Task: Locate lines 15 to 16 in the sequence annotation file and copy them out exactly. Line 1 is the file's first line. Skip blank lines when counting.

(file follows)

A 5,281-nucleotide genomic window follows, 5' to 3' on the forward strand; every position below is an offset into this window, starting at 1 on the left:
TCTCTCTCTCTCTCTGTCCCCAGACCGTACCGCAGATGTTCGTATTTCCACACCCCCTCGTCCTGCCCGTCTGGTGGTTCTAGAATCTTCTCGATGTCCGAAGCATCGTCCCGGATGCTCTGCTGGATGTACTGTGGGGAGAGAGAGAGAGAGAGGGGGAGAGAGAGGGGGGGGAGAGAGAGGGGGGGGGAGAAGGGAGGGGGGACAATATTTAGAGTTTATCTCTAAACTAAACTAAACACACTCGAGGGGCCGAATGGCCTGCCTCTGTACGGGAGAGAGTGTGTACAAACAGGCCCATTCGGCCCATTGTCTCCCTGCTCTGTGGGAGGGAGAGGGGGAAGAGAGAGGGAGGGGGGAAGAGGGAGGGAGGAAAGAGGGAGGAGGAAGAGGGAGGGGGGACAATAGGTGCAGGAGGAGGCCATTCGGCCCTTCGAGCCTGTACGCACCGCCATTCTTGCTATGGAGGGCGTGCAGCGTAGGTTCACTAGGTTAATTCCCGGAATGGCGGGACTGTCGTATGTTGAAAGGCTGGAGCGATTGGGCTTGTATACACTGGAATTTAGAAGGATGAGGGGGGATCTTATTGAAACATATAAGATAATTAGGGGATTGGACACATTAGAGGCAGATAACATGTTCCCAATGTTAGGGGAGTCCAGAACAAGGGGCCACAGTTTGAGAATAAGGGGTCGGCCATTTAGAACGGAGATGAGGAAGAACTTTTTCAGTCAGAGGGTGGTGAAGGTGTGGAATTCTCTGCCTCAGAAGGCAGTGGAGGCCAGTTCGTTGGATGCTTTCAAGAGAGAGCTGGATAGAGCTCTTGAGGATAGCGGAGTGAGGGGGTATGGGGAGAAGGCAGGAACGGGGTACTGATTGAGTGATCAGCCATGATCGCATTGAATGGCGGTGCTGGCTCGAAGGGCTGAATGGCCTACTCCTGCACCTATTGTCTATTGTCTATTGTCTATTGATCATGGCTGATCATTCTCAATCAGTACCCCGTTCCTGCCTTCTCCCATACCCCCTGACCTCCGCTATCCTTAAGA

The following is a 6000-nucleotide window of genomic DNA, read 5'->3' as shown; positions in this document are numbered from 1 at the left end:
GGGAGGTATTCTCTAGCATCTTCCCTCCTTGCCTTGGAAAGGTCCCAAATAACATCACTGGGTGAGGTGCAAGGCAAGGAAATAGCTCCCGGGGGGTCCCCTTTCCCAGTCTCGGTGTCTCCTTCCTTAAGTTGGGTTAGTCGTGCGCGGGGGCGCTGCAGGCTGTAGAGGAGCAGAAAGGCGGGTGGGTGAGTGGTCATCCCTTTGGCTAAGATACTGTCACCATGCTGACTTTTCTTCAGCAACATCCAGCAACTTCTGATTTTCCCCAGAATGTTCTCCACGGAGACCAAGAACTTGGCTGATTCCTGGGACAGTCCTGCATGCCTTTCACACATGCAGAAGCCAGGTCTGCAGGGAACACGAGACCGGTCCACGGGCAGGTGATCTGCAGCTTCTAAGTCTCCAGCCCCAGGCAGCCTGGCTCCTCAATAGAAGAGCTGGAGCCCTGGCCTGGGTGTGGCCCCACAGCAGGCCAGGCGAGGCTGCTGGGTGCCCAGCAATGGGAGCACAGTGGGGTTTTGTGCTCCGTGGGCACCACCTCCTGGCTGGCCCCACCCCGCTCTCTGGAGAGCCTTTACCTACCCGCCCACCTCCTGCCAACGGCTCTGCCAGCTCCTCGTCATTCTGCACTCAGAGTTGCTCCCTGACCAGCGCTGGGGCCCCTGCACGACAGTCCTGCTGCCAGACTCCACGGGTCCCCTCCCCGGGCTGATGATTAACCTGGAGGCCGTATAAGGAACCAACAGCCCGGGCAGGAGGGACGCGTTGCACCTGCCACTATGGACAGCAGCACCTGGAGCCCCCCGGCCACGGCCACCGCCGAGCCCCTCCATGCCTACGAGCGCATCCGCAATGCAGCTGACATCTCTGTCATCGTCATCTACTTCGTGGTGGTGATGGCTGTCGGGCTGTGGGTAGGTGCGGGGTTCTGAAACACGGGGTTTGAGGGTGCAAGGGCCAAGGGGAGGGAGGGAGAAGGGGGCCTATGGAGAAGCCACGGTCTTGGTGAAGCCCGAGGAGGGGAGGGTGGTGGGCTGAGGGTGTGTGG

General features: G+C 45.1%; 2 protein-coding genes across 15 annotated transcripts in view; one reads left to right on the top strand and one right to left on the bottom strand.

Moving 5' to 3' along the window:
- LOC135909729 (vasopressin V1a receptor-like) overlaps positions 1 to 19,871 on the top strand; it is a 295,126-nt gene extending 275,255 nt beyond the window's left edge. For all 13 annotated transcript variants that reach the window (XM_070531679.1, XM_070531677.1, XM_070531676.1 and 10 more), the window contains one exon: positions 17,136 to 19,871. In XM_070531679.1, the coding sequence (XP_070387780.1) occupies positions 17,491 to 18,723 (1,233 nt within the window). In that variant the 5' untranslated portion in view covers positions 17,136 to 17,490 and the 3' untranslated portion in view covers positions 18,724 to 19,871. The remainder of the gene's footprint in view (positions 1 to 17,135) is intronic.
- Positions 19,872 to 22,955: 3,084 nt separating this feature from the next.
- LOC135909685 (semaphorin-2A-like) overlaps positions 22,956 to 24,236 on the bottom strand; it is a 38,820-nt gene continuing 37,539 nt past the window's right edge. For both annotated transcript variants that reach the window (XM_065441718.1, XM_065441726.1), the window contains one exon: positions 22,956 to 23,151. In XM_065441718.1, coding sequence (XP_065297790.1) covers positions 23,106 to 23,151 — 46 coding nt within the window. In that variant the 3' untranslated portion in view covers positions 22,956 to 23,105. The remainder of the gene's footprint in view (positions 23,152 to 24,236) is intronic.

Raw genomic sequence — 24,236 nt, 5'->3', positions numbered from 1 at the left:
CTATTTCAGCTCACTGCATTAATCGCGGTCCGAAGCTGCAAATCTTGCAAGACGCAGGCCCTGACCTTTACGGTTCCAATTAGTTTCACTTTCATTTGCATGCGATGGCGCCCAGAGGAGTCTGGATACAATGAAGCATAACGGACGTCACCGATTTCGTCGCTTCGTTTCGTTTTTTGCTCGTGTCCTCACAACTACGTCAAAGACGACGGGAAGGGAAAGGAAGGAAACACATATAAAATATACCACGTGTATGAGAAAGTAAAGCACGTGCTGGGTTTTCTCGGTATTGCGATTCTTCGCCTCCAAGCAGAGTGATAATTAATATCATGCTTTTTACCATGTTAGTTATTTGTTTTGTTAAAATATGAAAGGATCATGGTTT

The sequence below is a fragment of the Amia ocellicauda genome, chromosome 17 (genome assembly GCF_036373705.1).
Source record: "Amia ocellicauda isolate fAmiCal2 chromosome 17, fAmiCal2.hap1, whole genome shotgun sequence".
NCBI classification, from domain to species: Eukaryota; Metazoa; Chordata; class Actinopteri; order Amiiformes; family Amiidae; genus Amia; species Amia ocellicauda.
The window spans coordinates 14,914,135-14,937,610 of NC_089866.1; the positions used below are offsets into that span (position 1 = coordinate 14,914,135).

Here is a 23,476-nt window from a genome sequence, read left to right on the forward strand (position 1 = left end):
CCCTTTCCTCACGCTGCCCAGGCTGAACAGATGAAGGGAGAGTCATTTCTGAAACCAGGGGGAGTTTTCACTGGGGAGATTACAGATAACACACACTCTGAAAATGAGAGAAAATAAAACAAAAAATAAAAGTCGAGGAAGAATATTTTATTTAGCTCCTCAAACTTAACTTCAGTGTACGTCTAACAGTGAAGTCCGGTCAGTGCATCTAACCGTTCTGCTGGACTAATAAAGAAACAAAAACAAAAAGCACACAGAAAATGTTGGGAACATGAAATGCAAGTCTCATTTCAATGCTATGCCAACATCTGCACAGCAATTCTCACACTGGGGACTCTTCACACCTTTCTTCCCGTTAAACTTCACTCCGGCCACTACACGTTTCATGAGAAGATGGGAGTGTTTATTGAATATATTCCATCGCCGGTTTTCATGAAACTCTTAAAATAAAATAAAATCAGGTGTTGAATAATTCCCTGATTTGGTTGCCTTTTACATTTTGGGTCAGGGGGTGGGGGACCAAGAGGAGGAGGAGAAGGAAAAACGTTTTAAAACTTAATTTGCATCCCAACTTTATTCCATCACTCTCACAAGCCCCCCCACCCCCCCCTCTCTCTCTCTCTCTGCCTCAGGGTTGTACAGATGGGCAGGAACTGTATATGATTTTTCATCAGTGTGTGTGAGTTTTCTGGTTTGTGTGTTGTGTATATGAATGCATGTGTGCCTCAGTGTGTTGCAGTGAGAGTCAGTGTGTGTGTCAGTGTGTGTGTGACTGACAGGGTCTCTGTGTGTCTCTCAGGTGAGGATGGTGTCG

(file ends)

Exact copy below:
The window spans coordinates 14,914,135-14,937,610 of NC_089866.1; the positions used below are offsets into that span (position 1 = coordinate 14,914,135).

Here is a 23,476-nt window from a genome sequence, read left to right on the forward strand (position 1 = left end):